Title:
Security Substrate Comprising Watermark
Kind Code:
A1


Abstract:
The invention relates to improvements in security substrates and in particular to fibrous security substrates, such as paper, incorporating a watermark. The security substrate comprises a fibrous base layer, having a normal base fibre density, said base layer incorporating a watermark consisting of a plurality of alphanumeric characters. Each character comprises dark and/or light regions, the dark regions being formed by more densely deposited fibres than the normal base fibre density and the light regions being formed by less densely deposited fibres than the normal base fibre density. The density of the fibres in any region is substantially uniform such that there is no gradual change of tone between the light and dark regions. Each dark and light region adjoins at least one light and dark region respectively and an area of normal fibre density.



Inventors:
Haslop, John Martin (Berkshire, GB)
Application Number:
12/299580
Publication Date:
01/14/2010
Filing Date:
05/03/2007
Primary Class:
International Classes:
D21H27/02
View Patent Images:



Primary Examiner:
FORTUNA, JOSE A
Attorney, Agent or Firm:
GABLE & GOTWALS (TULSA, OK, US)
Claims:
1. A security substrate comprising a fibrous base layer having a normal base fibre density, said base layer incorporating a watermark consisting of a plurality of alphanumeric characters, each character comprising at least one of a dark region and a light region, the dark region being formed by more densely deposited fibres than the normal base fibre density and the light region being formed by less densely deposited fibres than the normal base fibre density, the density of fibres in any region being substantially uniform such that there is no gradual change of tone between the light and dark region, wherein each dark and light region adjoins at least one light and dark region respectively and an area of normal fibre density.

2. A security substrate as claimed in claim 1 in which the dark light region having an increased thickness of at least 10% of the thickness of the base layer surrounding the watermark, and the light region having a reduced thickness of at least 20% of the thickness of the base layer surrounding the watermark.

3. A security substrate as claimed in claim 2 in which the dark region having an increased thickness of at least 15% of the thickness of the base layer surrounding the watermark, and the light region having a reduced thickness of at least 25% of the thickness of the base layer surrounding the watermark.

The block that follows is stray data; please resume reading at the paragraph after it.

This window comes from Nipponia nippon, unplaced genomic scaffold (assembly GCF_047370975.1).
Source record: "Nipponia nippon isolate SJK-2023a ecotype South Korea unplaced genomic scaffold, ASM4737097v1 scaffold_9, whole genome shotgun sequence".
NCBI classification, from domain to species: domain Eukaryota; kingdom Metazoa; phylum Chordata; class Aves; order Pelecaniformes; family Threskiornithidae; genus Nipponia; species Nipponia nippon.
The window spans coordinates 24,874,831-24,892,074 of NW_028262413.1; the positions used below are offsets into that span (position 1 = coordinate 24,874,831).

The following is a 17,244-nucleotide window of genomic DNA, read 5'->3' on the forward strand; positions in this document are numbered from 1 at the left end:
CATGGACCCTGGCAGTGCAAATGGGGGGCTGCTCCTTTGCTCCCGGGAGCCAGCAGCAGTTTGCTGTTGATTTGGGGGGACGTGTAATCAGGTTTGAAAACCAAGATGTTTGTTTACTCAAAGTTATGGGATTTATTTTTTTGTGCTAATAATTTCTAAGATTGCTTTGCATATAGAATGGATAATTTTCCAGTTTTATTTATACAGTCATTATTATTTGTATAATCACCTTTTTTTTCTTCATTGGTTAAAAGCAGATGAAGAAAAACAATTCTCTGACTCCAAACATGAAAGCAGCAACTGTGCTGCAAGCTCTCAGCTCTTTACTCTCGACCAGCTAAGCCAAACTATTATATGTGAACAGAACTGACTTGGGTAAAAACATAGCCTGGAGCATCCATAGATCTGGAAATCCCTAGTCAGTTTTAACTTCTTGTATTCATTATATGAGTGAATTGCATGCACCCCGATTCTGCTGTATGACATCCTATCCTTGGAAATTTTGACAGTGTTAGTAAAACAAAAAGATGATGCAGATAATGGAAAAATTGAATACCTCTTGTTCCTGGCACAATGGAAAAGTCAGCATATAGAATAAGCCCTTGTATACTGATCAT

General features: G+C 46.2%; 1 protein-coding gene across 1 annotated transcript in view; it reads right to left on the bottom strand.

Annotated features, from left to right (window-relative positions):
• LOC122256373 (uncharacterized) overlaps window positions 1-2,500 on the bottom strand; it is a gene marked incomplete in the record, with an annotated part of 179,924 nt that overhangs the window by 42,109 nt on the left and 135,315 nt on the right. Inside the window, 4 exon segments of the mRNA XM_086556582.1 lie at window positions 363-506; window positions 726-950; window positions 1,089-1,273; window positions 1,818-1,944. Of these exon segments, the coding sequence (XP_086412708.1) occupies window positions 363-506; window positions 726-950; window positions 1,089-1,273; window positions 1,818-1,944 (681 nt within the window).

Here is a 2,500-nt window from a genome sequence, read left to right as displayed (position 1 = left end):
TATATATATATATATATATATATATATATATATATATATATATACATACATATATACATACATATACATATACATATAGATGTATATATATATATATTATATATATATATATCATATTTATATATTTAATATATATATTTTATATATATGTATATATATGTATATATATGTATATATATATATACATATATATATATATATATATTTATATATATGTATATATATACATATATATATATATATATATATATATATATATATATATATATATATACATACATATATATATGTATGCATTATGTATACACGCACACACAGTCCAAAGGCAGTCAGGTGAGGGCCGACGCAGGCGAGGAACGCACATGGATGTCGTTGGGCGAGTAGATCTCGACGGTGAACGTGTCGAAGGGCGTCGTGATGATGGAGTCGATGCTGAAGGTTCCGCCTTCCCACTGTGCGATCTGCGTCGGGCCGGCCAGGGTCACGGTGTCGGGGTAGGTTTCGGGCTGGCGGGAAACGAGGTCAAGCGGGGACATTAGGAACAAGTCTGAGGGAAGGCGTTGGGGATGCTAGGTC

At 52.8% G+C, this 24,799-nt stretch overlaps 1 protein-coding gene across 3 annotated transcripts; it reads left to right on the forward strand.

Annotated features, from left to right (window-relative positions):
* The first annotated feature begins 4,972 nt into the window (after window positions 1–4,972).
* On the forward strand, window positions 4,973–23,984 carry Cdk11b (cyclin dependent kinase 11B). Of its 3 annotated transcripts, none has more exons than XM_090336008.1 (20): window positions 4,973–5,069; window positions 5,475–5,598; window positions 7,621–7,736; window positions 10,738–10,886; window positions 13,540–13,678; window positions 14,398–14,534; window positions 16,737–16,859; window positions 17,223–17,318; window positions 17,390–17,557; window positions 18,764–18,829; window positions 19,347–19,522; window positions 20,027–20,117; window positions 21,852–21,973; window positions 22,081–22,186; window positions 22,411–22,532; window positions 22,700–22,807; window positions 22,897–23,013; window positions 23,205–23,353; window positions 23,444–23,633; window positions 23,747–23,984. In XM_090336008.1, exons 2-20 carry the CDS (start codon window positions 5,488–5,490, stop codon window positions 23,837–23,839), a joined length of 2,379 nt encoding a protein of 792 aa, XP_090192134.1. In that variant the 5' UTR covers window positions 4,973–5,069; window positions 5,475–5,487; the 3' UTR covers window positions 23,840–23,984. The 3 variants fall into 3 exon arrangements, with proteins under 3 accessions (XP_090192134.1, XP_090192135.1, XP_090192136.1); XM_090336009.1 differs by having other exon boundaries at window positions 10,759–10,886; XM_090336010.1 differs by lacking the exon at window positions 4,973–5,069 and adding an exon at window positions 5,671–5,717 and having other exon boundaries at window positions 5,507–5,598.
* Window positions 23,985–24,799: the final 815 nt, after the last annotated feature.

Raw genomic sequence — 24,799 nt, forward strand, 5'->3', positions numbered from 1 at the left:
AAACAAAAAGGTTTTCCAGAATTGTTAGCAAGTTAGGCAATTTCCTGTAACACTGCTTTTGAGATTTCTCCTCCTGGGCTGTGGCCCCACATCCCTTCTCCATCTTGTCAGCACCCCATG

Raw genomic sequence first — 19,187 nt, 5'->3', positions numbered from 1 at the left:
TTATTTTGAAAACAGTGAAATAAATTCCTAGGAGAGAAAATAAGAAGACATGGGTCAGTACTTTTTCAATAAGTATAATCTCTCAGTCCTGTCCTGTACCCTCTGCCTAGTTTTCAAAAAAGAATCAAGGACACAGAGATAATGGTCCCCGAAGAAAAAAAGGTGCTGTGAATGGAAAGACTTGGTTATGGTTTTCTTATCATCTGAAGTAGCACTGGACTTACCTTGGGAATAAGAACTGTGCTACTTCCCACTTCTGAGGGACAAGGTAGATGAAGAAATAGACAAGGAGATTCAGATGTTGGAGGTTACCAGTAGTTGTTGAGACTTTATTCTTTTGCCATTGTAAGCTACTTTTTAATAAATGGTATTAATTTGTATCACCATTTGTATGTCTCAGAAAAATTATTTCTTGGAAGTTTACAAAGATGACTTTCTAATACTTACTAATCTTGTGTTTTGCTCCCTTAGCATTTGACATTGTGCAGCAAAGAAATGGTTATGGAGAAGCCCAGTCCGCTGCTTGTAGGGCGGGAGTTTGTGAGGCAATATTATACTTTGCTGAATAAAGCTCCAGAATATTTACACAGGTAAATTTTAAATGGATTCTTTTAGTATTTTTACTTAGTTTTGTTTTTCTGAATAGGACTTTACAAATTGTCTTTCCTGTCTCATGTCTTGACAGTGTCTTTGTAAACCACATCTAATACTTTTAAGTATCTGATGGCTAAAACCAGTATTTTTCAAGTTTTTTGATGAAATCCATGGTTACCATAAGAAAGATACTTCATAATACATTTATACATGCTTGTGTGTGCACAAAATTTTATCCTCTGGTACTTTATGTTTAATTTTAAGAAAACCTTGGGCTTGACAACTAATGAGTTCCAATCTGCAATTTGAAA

4. A security substrate as claimed in claim 1 in which the dark region of the watermark is produced by an embossing on a support surface on which the substrate is made and the light region is produced by an electrotype attached to the support surface.

5. A security substrate as claimed in claim 1 in which abutting regions of adjacent characters of the watermark are formed from contrasting dark and light regions respectively.

6. A security substrate as claimed in claim 1 in which each character incorporates both light and dark regions.

7. A security substrate as claimed in claim 1 in which the thickness of the dark region lies in the range of 55 to 165 microns.

8. A security substrate as claimed in claim 7 in which the thickness of the dark region lies in the range of 100 to 140 microns.

9. A security substrate as claimed in claim 1 in which the thickness of the light region lies in the range 40 to 120 microns.

10. A security substrate as claimed in claim 9 in which the thickness of the light region lies in the range of 35 to 110 microns.

11. A security substrate as claimed in claim 1 in which the fibrous base layer is paper.

12. A security substrate as claimed in claim 1 in which the variations in thickness are effected by changes in the density of fibres of the base layer.

13. A security substrate as claimed in claim 1 in which an opacity altering component is used to increase the contrast in opacity of the dark and light regions.

14. A security substrate as claimed in claim 1 in which a colouring component is used to modify the contrast between dark and light regions.

15. A security substrate as claimed in claim 1 in which at least one of the dark region and the light region forms at least 25% of the area of the watermark.

16. A security substrate as claimed in claim 15 in which the dark region and the light region each form 50% of the area of the watermark.

17. A security document formed from a security substrate, the security substrate comprising a fibrous base layer having a normal base fibre density, said base layer incorporating a watermark consisting of a plurality of alphanumeric characters, each character comprising at least one of a dark region and a light region, the dark region being formed by more densely deposited fibres than the normal base fibre density and the light region being formed by less densely deposited fibres than the normal base fibre density, the density of fibres in any region being substantially uniform such that there is no gradual change of tone between the light and dark region, wherein each dark and light region adjoins at least one light and dark region respectively and an area of normal fibre density.

18. A security document as claimed in claim 17 comprising one of a banknote, a certificate of value, a share certificate, and a passport.

19. (canceled)

Description:

The invention relates to improvements in security substrates and in particular to fibrous security substrates, such as paper, incorporating a watermark.